The author posits that 1 liter (ONE LITER) of water per day, per person is enough. This is under “water and food” in chapter 3. He thoughtfully adds “I always err on the side of caution, and bring a few extra liters more than I think I'll need”. This is INSANE. Planning this little amount of water will get a
person and their family killed through dehydration. If you take anything from this review, PLEASE take an appreciation for just how much water you use in a day, just to stay alive. You may use a liter sitting on a couch watching football, but if you are active and outdoors, you can go through quite a lot more.
The liter figure does not include washing, food preparation or spillage. Water is a necessity, it is heavy and there is no substitute for it. Advising 1 liter a day is sufficient is criminal. The human body is about 80-85% water to start with. If you get that ratio too far out of whack, you will have serious medical problems. Think cardiac arrythmia. Think heat stroke. Think kidney stones. Women and children get these quicker than men do, in general. Hydrate, or die.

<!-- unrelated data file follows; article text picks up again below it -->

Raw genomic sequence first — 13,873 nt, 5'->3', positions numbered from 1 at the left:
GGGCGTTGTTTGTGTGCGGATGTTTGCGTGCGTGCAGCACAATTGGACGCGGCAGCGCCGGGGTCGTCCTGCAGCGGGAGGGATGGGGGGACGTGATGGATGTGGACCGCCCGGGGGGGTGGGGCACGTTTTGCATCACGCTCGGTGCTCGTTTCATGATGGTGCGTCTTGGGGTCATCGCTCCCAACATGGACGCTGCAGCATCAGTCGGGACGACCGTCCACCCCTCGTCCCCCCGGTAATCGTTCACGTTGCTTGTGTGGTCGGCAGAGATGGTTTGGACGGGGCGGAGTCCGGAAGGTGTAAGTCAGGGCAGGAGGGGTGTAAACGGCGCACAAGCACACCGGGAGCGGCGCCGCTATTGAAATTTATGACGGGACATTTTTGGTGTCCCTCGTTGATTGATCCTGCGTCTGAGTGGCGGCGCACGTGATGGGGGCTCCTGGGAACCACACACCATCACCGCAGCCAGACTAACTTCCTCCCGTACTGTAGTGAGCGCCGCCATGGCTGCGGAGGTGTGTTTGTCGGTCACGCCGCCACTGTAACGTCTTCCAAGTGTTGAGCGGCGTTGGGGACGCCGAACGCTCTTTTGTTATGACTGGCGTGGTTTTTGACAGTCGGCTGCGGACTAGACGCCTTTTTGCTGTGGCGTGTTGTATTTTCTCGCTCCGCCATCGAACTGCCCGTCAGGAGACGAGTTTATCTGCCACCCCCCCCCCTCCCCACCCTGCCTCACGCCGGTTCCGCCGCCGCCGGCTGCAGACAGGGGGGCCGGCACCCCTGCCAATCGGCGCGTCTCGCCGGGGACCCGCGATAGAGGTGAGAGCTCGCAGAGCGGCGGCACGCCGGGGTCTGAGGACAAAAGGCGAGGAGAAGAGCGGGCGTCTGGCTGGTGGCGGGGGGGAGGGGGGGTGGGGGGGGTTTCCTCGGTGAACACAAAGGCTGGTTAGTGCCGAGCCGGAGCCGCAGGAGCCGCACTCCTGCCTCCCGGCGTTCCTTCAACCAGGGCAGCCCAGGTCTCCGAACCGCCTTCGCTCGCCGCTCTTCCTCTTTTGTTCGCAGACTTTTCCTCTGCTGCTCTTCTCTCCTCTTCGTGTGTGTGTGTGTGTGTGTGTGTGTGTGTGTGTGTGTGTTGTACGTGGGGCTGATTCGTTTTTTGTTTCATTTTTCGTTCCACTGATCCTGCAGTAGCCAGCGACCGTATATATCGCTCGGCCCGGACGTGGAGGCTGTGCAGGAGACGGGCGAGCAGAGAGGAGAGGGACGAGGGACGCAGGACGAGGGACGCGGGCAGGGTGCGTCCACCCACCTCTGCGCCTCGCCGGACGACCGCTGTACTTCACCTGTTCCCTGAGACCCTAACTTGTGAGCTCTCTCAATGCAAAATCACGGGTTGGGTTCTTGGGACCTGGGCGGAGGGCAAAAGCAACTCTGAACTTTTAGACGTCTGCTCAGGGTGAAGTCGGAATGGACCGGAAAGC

On to “20 Skills” as enumerated by the author:
Barbed wire on my property? Unless you are really SHTF ("S--t Hit The Fan) and WROL, (Without Rule Of Law) you are setting yourself up for failure on this. Consider what it takes to properly emplace barbed wire. Go HERE and see section 4-6, “Organization of Work”. This is what it takes to emplace barbed wire that works. A "strand or two" is useless. Putting in barbed wire or concertina is a hard slog that takes a dedicated team. Furthermore, without the
right equipment, you can seriously get hurt.
I have no beef with learning new skills to employ if things get sporty. I just have questions with the difference between "saying" you have skills and the actual performance of those skills. Is the suburban prepper going to always be
drilling with setting up wire obstacles, and not attracting attention while doing so? I doubt it. If you do go for putting up wire, please let the your home
team know about it.
The “tips” section... where to start?
Much of what he has in this section is dubious, or, in my opinion, of no value. For example: